I really don't care what name the dies are. I just want to make sure if I need the FCD die. Also, Im sorry for posting this thread. I should have did a search first.

Im still leaning towards the 4-die set. It just seems more convenient to me.

Walkalong
June 5, 2011, 09:05 PM
Don't be sorry. A good FCD discussion is always interesting and informative. Buy the three die set and a plain Jane Lee taper crimp die (http://www.midwayusa.com/viewProduct/?productNumber=673624).

the the Lyman 4 Die Set which adds an M die

I really like the Lyman "two step" type expanders. They, and the Redding copies, really help start a bullet straight.

they do nothing to align the bullets when seating. If the bullet is off center at all when it enters the dies, the Lee die will try to seat it off center,
And others of the same style.

I also like the Hornady seaters with the sliding sleeve. The only thing better is the Redding Competition die.

I have more than one set of dies with either a Lee, Redding, RCBS, Dillon, or Lyman sizer, a Lyman or Redding expander, and a Hornady or Redding seater. Most have a crimp die or seater with no plug to crimp after seating, but some loads are seated and crimped at the same time.

I like the Lyman type expander so much I made a two step expander plug for my Lee .32 ACP expander die.

http://www.thehighroad.org/attachment.php?attachmentid=143534&stc=1&d=1307321875

The first few thousandths of the second step is tapered to aid in the transition from the first step, which makes the second step look tapered, but it is square with the body and the first step. The first step does nothing with most brass, and minimally expands the thickest brass. The second step just does allow a jacketed bullet start with finger pressure with no wobble at all. I set it so the second step goes in the case about .025 to .035, depending on the case length. The Lee taper crimp die in the fourth step takes care of that as well as giving the round a light taper crimp.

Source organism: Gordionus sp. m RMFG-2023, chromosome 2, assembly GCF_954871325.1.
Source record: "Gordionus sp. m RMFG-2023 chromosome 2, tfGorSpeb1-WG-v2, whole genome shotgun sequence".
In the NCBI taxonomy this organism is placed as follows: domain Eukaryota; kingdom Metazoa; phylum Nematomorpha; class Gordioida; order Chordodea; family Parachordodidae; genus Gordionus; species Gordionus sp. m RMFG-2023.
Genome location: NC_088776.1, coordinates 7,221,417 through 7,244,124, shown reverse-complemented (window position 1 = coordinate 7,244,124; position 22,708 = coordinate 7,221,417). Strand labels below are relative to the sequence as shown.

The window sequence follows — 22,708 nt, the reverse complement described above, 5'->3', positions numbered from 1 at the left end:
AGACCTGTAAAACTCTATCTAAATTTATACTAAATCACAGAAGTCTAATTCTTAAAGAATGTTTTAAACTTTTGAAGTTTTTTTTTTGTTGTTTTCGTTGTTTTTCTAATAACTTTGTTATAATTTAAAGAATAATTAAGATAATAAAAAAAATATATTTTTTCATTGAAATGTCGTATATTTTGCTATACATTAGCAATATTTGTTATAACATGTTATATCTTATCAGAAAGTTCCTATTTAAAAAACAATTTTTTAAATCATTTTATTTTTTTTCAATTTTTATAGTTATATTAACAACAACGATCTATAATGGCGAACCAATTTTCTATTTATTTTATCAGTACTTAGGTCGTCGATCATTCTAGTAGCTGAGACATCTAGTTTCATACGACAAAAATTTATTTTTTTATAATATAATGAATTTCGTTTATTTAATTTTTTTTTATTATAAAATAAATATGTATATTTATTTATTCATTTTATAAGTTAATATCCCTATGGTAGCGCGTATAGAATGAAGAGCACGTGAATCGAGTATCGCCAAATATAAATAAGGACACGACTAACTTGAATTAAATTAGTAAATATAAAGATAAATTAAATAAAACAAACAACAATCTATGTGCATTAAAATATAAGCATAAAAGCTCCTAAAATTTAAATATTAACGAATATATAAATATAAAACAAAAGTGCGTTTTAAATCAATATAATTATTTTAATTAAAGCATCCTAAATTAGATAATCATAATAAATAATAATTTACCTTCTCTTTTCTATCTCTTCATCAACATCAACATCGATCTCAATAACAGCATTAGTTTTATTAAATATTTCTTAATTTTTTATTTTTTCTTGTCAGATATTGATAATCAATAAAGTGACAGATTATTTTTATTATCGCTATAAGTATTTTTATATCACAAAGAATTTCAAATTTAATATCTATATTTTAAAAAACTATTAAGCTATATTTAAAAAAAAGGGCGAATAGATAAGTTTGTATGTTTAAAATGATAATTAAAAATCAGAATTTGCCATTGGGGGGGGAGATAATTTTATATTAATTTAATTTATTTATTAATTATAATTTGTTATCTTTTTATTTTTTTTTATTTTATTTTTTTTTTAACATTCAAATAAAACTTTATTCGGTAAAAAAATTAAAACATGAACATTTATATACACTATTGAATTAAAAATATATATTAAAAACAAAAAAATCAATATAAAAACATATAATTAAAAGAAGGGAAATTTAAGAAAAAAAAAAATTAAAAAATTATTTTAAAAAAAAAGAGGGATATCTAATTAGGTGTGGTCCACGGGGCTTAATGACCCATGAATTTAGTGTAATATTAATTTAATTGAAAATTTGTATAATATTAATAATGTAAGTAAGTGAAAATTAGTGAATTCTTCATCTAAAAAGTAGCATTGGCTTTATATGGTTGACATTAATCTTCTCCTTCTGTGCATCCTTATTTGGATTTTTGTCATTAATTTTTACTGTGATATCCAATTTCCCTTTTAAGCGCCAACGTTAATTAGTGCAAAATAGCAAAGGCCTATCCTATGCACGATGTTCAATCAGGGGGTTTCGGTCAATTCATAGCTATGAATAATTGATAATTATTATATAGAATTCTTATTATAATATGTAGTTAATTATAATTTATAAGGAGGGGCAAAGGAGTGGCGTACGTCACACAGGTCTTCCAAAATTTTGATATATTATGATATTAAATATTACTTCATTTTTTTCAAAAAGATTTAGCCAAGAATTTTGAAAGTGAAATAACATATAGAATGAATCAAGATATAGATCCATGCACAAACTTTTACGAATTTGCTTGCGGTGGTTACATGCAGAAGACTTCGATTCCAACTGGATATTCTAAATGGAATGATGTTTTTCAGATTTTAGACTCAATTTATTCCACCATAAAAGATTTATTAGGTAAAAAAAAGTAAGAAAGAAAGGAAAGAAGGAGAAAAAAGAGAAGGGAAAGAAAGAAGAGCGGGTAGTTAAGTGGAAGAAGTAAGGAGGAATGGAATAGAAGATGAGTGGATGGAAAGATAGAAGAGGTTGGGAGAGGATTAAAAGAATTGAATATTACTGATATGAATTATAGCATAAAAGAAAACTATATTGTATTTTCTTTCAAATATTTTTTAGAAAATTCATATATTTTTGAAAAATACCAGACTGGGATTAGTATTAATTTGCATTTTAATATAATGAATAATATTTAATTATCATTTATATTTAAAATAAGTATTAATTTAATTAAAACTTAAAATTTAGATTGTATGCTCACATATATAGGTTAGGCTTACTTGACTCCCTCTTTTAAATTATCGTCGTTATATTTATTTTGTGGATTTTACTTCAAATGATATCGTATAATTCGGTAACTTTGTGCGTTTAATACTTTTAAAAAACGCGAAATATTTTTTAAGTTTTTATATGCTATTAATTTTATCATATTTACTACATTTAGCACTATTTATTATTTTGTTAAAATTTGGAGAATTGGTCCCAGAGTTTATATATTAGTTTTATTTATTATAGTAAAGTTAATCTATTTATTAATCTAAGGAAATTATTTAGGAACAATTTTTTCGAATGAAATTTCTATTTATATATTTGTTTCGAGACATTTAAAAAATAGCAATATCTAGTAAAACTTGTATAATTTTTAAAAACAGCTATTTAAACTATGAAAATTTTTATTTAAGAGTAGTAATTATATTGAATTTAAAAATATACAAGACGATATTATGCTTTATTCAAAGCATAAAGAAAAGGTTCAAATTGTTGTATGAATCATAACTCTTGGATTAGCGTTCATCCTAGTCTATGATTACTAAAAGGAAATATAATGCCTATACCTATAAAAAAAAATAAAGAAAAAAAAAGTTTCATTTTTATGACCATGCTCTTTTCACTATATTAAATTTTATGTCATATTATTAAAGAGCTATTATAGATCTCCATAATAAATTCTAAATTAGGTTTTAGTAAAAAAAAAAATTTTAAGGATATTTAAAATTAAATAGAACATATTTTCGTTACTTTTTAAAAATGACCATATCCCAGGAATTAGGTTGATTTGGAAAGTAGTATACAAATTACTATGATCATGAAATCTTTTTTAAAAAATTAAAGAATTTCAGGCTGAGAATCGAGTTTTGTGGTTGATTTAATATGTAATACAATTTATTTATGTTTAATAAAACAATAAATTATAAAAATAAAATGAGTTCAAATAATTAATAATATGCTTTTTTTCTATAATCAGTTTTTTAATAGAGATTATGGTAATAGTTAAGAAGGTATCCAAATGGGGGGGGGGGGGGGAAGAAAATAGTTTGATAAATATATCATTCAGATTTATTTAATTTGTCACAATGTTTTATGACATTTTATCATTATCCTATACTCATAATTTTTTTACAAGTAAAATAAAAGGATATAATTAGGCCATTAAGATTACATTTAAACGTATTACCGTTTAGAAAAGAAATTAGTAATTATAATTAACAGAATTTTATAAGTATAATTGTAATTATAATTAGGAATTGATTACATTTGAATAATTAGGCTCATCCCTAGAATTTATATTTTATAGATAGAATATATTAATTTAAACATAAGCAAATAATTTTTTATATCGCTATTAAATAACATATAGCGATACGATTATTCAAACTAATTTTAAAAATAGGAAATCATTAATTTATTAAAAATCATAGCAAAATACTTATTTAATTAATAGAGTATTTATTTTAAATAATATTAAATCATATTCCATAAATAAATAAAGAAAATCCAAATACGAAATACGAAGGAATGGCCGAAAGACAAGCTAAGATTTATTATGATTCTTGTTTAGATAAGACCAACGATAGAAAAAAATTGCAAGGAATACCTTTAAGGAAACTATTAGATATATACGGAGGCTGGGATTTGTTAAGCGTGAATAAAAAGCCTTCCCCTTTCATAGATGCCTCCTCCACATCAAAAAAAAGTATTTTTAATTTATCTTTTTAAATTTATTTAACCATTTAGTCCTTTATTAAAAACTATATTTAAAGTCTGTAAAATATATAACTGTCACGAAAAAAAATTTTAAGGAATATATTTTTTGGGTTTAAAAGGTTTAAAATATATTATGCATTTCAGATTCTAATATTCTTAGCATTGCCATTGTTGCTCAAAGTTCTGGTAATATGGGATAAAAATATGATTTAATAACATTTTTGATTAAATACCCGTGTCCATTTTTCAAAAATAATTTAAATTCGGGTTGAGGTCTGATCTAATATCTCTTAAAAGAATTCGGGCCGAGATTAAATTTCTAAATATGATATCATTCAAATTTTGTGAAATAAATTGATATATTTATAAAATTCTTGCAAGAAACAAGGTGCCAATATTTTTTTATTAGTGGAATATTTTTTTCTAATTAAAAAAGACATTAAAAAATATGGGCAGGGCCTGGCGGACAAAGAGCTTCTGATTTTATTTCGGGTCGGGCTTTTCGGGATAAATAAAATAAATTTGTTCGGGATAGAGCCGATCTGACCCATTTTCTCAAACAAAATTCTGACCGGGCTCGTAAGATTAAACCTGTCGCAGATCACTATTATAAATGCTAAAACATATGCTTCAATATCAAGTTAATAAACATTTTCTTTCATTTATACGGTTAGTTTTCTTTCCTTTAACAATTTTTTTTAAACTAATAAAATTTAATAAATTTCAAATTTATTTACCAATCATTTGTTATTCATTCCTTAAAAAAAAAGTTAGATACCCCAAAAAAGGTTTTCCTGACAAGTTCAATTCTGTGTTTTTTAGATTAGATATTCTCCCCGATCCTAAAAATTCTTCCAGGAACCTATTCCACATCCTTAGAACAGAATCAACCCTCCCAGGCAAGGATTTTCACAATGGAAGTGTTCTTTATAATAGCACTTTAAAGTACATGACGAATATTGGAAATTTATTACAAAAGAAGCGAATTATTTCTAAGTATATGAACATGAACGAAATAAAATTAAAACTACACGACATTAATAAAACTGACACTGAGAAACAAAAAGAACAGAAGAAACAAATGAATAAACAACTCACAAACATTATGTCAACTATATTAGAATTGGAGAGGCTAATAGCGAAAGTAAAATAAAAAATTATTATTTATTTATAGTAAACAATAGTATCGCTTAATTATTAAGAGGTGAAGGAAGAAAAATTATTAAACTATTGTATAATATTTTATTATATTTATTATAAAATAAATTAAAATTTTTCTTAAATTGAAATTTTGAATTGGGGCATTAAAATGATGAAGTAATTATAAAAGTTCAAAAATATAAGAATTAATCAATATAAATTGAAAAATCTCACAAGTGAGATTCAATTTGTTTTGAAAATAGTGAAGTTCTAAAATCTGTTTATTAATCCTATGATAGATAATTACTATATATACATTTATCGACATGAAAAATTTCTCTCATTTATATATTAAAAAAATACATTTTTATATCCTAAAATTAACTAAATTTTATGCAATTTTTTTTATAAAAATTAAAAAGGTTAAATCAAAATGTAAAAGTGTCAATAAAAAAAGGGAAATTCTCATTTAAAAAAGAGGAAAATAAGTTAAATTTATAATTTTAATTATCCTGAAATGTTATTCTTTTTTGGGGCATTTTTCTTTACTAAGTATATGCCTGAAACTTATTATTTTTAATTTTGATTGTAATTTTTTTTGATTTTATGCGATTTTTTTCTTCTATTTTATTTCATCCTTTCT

cfullgraf
June 5, 2011, 09:25 PM
Im still leaning towards the 4-die set. It just seems more convenient to me.

A four die set is just fine. I got in the habit of taper crimping auto pistol cartridges back in the early 80s when taper crimps were only available by purchasing a taper crimp die and you had to crimp in an extra step. I still prefer crimping in a separate step from bullet seating but it not a requirement.

Walkalong's previous post has lots of good information.

Twiki357
June 6, 2011, 02:13 AM
I never heard of a taper crimp die when I first started loading 9mm some 40+ years ago. I just used the sizing die to get rid of the mouth bell and any bullet bulg. I do the same now days for 9mm, 380, & 45ACP. Works for me. :-)

Josh45
June 6, 2011, 11:22 AM
Thanks everyone. All very useful information.

Well, I ended up finding the Lee 3 Piece Carbide Die for $25 bucks W/ S&H so I went ahead and bought them.

ranger335v
June 6, 2011, 03:50 PM
"3 Carbide Dies VS 4 Carbide dies?"

I hope you understand that only the sizers have any carbide at all, and that's only in a narrow carbide ring at the mouth of the die.

bayhawk2
June 6, 2011, 04:11 PM
Make sure you want just the 3 die set if that's what
you are going for.If you think you'll need that 4'th die buy the set.
A good example of this is on
Ebay.Sellers will remove the Crimp die on purpose then sell
a 3 die set.They then put that 4'th die on Ebay at a price of
about 20 bucks plus shipping.For $20 more you could have had the
whole 4 die set.How do I know?I bought the 3 die set.Then decided to get the
crimp die.HMM.

PO2Hammer
June 6, 2011, 08:53 PM
I hope you understand that only the sizers have any carbide at all, and that's only in a narrow carbide ring at the mouth of the die.
The Lee Deluxe factory crimp die has a carbide ring in it. Obviously it's larger than the one in the sizer die.